Saturday, July 17, 2010

Physics Bachelor's Initial Employment

A while back I commented on the missed opportunity of an interview article of educating people on what one can do with an undergraduate physics degree. We can certainly provide a lot more detailed information than what was contained in that news article. And example came this week. The AIP has released the latest data on the initial employment of physics Bachelor degree holder based on a 2006/2007 survey. 39% were employed, 4% were still seeking employment, while the rest pursued graduate degrees.

The survey than broke down those who were employed into the various areas of employment. The largest were in the private sector (59%).

Physics bachelor’s working in the private sector accepted positions with a diverse set of employers doing a wide range of activities (see Figure 3). Over 70% of the physics bachelor’s who accepted employment in the private sector work in a STEM field. As has been true in the past, employment in the field of engineering represents the largest proportion of these private sector positions, followed by computer science and information technology positions. Non-STEM positions accounted for 29% of the new bachelor’s employed in the private sector. The types of positions in this category are very diverse, with "finance" and "marketing and sales" being most frequently cited.


This new statistics should give a lot more information on the various profession that a physics Bachelor degree holder has the potential of going into.

Zz.

3 comments:

tony said...

This data confirms what a lot of people think but no one really ever talks about--certainly not to physics undergrads.

When taking a physics faculty position at a university (especially true of PhD-granting universities), one's relationship with undergraduate students is pretty well defined and aligned with certain goals. If a student could potentially work in your lab or that of a colleague they're encouraged to continue their studies and began working in a lab as early as possible. If a student doesn't fall into that category, or isn't interested in that path, faculty might suggest the non-academic professions where they've experienced working with physics undergrads: optical engineering, electrical engineering, CS/programming, ect . . . Finally, if none of those options are suitable, it's the rare faculty member who has the understanding and connections to broaden your career search.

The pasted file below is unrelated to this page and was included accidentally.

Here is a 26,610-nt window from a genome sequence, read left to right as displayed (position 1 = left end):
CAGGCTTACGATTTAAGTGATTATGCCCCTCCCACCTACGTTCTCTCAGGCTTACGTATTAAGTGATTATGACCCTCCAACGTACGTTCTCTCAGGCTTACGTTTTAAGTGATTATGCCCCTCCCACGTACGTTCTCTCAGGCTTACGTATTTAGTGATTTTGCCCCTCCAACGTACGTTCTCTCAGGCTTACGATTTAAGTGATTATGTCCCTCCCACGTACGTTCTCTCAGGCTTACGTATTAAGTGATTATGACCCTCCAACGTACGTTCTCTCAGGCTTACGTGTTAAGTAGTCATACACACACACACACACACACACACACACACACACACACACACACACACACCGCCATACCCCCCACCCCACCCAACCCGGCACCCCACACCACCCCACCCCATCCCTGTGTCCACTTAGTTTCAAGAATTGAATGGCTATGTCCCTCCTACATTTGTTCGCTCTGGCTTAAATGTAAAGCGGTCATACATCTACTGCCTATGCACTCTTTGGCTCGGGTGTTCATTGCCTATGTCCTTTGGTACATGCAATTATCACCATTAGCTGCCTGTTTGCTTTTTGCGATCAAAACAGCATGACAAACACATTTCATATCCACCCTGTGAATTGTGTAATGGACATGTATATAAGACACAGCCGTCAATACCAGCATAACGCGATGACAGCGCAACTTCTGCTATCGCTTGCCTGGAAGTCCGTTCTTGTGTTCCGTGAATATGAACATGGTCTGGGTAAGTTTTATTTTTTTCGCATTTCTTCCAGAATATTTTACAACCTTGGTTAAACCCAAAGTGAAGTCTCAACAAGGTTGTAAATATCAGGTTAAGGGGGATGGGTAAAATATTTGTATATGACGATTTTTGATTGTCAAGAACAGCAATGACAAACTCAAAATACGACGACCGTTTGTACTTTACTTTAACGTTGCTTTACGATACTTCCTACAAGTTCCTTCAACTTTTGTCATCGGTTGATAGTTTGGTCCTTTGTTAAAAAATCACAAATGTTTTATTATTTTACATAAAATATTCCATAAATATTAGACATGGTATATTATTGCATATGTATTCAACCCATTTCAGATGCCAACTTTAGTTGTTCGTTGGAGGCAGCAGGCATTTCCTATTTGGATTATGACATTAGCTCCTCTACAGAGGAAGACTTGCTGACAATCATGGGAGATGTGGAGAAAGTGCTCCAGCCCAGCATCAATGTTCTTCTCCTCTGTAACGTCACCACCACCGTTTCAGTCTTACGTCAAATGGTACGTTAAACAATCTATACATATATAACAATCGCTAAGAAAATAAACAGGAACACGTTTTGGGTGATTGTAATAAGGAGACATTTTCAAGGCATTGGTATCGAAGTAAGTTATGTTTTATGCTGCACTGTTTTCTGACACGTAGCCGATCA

Data, like what you've shared above, are important to helping physics undergrads feel supported encouraged to pursue their own passions instead of heading to grad school like many of their colleagues. The culture of my physics undergrad class was such that if you weren't going to grad school you probably weren't in the right place. It wouldn't be surprising to find this persists through many other universities with large physics programs, too.

Jim said...

I've asked AIP to clarify their initial employment data before to no avail.

The specific question I've asked is what percentage of people with ONLY a physics bachelor's degree are working in an engineering field.

More generally, what is the employment data for people with ONLY a physics bachelor's degree?

The data doesn't help make decisions about earning a physics degree if some unknown percentage of those graduates have a bachelor's degree in physics AND something else, such as engineering.

Since the largest percentage of graduates working in private sector STEM jobs are in "engineering", the question of how many of them earned physics degrees along with engineering degrees is very important. It is possible that the physics degree has little or nothing to do with the graduate's ability to enter an engineering career.

David Mallon said...

This is good news for me since I will be graduating this December. Thanks for sharing!